> the VHS is a dying media. It is getting more and more difficult to find
> VHS supplies from our vendors. But, given that libraries still carry
> videos, I think that they should consider addressing them.
>
> I'm curious though. How many of your libraries still have VHS
> collections? Are you (the powers that be) considering dumping the
> collection? If your library doesn't carry VHS but did at 1 time, how
> long ago did you get rid of your VHS collection?
>
> Amanda Ros
> AV Cataloger
> Jackson-George Regional Library
> tsav@jgrls.org
>
>
> -----Original Message-----
> From: owner-videolib@lists.berkeley.edu
> [mailto:owner-videolib@lists.berkeley.edu] On Behalf Of
> MichaelMay.5652831@bloglines.com
> Sent: Monday, April 23, 2007 2:39 PM
> To: publib@webjunction.org
> Cc: videolib@lists.berkeley.edu
> Subject: [Videolib] Nothing about videos in ALA's State of Libraries
> report?
>
> ALA has released its "2007 State of America's Libraries" report:
>
>
>
> http://www.ala.org/2007state
>
>
>
> While DVD circulation has been one of the fastest growing areas at my
> public
> library, the report does not appear to mention video collections or
> services.
>
>
>
> Considering recent stats or trends at your library, do you think videos
> should be mentioned in the 2008 report?
>
>
>
> Mike in Dubuque
>
>
>
>
> VIDEOLIB is intended to encourage the broad and lively discussion of
> issues relating to the selection, evaluation, acquisition,bibliographic
> control, preservation, and use of current and evolving video formats in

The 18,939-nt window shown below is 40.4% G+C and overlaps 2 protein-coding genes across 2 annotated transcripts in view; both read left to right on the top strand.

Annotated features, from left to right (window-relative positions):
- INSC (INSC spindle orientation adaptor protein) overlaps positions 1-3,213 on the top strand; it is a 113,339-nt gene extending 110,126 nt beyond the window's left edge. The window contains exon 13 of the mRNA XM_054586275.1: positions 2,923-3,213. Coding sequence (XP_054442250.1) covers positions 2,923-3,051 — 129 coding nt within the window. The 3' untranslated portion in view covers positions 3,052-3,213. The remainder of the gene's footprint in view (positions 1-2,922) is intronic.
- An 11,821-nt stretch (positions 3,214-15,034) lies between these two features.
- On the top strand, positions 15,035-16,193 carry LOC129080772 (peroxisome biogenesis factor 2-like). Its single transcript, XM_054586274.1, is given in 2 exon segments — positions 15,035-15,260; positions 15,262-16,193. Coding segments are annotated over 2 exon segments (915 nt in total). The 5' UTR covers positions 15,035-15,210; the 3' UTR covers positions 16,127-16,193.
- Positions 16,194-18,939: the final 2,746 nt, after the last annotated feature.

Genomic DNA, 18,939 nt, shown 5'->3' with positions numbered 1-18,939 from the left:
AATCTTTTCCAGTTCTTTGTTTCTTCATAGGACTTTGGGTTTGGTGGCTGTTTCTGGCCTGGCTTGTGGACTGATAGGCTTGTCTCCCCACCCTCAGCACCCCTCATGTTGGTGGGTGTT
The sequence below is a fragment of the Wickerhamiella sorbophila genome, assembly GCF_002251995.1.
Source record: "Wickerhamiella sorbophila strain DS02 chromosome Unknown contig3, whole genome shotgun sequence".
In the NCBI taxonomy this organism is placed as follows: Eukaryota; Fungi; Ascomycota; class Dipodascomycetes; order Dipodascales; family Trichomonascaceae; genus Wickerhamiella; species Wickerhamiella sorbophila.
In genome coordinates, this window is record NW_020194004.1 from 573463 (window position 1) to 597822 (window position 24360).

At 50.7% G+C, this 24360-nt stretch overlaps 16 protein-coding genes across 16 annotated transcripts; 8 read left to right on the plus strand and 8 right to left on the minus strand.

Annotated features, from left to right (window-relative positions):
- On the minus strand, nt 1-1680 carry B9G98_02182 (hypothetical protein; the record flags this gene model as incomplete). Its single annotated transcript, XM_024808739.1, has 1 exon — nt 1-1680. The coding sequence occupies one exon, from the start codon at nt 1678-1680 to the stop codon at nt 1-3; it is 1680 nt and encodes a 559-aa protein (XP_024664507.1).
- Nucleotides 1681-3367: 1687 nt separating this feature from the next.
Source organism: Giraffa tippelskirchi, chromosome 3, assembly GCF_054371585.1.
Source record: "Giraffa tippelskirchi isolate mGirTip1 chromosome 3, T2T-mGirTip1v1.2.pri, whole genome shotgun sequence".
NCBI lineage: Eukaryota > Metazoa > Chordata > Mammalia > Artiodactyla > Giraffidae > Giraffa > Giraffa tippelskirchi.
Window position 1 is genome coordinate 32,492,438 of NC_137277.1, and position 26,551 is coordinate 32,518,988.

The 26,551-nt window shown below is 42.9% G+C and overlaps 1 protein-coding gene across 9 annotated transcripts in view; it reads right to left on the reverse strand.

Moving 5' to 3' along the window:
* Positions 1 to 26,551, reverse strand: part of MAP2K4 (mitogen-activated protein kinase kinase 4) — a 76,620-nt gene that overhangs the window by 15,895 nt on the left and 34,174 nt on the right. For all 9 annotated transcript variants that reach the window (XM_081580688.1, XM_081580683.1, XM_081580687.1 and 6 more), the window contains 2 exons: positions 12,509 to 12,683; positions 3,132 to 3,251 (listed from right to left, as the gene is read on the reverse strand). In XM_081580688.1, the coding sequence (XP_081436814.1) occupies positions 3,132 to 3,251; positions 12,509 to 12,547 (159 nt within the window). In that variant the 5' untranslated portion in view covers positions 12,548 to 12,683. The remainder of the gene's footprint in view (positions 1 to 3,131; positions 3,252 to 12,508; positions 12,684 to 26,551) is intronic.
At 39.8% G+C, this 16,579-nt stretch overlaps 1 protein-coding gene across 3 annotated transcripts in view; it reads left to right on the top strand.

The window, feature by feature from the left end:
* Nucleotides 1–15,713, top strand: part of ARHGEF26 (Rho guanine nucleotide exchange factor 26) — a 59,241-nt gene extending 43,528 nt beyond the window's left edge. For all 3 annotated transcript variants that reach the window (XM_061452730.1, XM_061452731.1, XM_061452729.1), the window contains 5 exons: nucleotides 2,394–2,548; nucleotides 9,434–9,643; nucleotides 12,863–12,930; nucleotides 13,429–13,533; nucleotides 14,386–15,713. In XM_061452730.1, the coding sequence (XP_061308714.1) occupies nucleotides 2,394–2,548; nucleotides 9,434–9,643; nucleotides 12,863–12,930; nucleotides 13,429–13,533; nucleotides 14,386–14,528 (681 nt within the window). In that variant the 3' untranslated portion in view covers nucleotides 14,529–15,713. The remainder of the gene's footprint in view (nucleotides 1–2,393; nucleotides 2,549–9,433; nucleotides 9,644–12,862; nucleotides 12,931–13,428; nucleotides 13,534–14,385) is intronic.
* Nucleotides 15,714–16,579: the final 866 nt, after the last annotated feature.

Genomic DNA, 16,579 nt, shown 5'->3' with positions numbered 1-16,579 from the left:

> libraries and related institutions. It is hoped that the list will serve
> as an effective working tool for video librarians, as well as a channel
> of communication between libraries,educational institutions, and video
> producers and distributors.
>
> VIDEOLIB is intended to encourage the broad and lively discussion of
issues
> relating to the selection, evaluation, acquisition,bibliographic control,
> preservation, and use of current and evolving video formats in libraries
and
> related institutions. It is hoped that the list will serve as an effective
> working tool for video librarians, as well as a channel of communication
> between libraries,educational institutions, and video producers and
> distributors.
>

-------------------------------------------------
This mail sent through IMP: http://horde.org/imp/
VIDEOLIB is intended to encourage the broad and lively discussion of issues
relating to the selection, evaluation, acquisition,bibliographic control,
preservation, and use of current and evolving video formats in libraries and
related institutions. It is hoped that the list will serve as an effective
working tool for video librarians, as well as a channel of communication
between libraries,educational institutions, and video producers and
distributors.
VIDEOLIB is intended to encourage the broad and lively discussion of issues relating to the selection, evaluation, acquisition,bibliographic control, preservation, and use of current and evolving video formats in libraries and related institutions. It is hoped that the list will serve as an effective working tool for video librarians, as well as a channel of communication between libraries,educational institutions, and video producers and distributors.